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Networking Your Way to Real Friendship

Picture of Angela Guido

Angela Guido

Recall that there are four steps to building a real relationship. The process is the same whether you are networking, dating, or meeting people on the playground at the age of five.

Meeting people and making a connection is the easy part. You do this all the time, every day. On the train, in the office, at networking events, etc. But all those great connections will come to nothing unless you give them a future.

Consider this scenario:

You met Bob at a networking event. The two of you talked for 10 minutes about perfecting your golf swing and Ethiopian food. The night ended. You said goodbye and went home not knowing how to contact him. Or – potentially even worse – you got his card, but didn’t create any context for follow up. The evening ended and Bob is not going to become a member of your network.

The relationship failed to launch because you didn’t give the connection a future.

Part of successful networking means staying in the present moment and making the most of it, it means listening to others, it means improvising and being yourself.

So, when you are meeting people at networking events, Career Protocol mandates that you leave your personal agenda at home. If you and a new connection are doing business together, you will figure that out at your next meeting, or even after that.

Pause and consider if this is news to you.

In the past, did you think that the purpose of a networking event was: To impress people? To deliver your elevator pitch as many times as possible in the hope that one of them sticks? To be sure to let people know what you have to offer? Or worse, to figure out what the other people in the room have to offer you?

It’s human to think this way, but a networking event is not a chaotic bazaar where everyone is hawking their wares, and you need to stop treating it that way.

This is because all relationships – personal or professional – begin in the same way: with genuine human connection. Sometimes when we meet people for networking purposes, we ignore the importance of connecting with the human being, and somehow think it is ok to connect purely on a transactional basis.

But that approach doesn’t lead anywhere good. Worst of all, doesn’t it just feel douchey to network like this? Trying to figure out what people can offer you and then trying to sell yourself to them?

If you want to take the transaction out of networking and get people to like you, you have to leave your agenda at home.

The time to work your agenda comes later, in a second or third conversation with someone.

So, take the emphasis off your professional successes and the value you have to offer. Take your attention off the person’s title, company, or position, and just be yourself.

Try our handy dandy personal introduction framework for an easy way to do that.

Let’s go back to our example of meeting Bob. You followed Career Protocol, left your agenda at home, and really connected with him. Still, the greatest connection in the world will be for naught if it doesn’t survive beyond the first contact. And it won’t survive beyond the first contact if you don’t give the relationship a future.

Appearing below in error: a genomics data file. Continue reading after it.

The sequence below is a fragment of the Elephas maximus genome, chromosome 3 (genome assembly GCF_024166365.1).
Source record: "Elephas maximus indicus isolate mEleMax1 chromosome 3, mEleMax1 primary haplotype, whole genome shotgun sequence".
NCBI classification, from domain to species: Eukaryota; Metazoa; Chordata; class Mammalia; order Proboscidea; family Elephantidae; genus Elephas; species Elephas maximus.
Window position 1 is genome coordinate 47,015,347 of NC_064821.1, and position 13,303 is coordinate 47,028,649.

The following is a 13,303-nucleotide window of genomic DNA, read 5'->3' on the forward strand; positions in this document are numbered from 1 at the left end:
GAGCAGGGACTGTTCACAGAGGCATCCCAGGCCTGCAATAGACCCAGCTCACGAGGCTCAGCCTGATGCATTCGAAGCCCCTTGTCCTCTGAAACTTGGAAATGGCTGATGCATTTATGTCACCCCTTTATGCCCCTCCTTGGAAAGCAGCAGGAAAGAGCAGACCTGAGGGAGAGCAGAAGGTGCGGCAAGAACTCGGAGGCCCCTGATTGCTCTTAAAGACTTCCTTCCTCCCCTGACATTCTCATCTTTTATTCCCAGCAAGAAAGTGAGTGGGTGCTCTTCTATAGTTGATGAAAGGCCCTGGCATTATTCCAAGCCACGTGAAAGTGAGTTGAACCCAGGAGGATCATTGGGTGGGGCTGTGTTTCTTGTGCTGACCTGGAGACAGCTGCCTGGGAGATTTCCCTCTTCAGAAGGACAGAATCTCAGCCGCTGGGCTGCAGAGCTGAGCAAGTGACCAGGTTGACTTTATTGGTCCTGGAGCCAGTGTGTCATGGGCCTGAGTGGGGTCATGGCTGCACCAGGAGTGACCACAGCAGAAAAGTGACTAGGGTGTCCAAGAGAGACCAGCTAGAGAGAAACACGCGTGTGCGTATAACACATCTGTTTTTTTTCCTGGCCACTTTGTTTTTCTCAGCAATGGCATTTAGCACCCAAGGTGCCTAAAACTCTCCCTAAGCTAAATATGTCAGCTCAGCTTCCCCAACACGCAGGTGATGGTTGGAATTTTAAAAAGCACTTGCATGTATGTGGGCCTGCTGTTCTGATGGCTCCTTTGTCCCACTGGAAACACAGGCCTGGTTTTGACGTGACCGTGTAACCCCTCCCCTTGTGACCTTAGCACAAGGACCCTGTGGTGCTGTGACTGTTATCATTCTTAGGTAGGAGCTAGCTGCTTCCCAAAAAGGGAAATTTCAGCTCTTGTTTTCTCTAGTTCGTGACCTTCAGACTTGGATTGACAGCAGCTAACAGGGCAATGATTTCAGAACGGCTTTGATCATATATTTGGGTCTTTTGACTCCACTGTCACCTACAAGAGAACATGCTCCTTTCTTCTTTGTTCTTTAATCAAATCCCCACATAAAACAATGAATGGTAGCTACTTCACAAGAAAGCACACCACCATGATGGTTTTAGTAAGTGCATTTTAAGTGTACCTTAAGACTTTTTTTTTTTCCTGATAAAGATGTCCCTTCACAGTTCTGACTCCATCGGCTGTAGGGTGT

Sidebar: There is a whole tragicomic world of Missed Connection personal ads borne of this problem. Instead of trolling Craigslist for your missed professional contact, try this Career Protocol Strategy to turn any chance meeting into a friend.

To create a future, you only need 2 things:

  1. Their contact information.
  2. Permission to contact them about something specific.


The first one is easy!

  • Can I have your business card?
  • Would it be alright if I find you on LinkedIn?
  • Are you on social? Let’s connect!
  • Let me know your email.

But don’t stop there.

You want to make sure your new connection knows what to expect – roughly when you will follow up and about what. Consider…

 Asking for something: Keep it small and simple and relevant to what you discussed.

  • I am going to Vietnam next month and I’d love to hear your top picks for Hanoi.
  • I will follow up on that article you mentioned. I’d love to read it.
  • I would love to pick your brain for 20 minutes about YOUR COMPANY’s culture.
  • I’m going to RESTAURANT WE DISCUSSED next week and I’d love for you to connect me with the maître‘d you know.

 Offering something: Again, keep it simple and relevant to what you discussed.

  • I will email you and forward that article I was talking about.
  • I have compiled my top 10 travel tips for Tanzania, so I will shoot them to you in an email next week.
  • I would love to connect you with my friend who is starting a new business, I think you two would have a lot to discuss.

Creating a joint venture: Ask to continue the conversation that’s already begun.

  • I would love to continue our conversation about pay for performance. I think we have a lot to learn from each other.
  • Let’s have lunch next week and we can compare notes on sushi restaurants in town.

As with all things, don’t force it. Worst case scenario, if you can’t think of a better ask, offer, or joint venture, then just keep the door open: “I would really love to stay in touch. Would you mind if I reach out to you in the next few weeks?”

And then follow up in whatever way seems natural at the time. However, be sure to follow up!! Leave your agenda at home, be yourself, and you’ll know how to take it to the next step.

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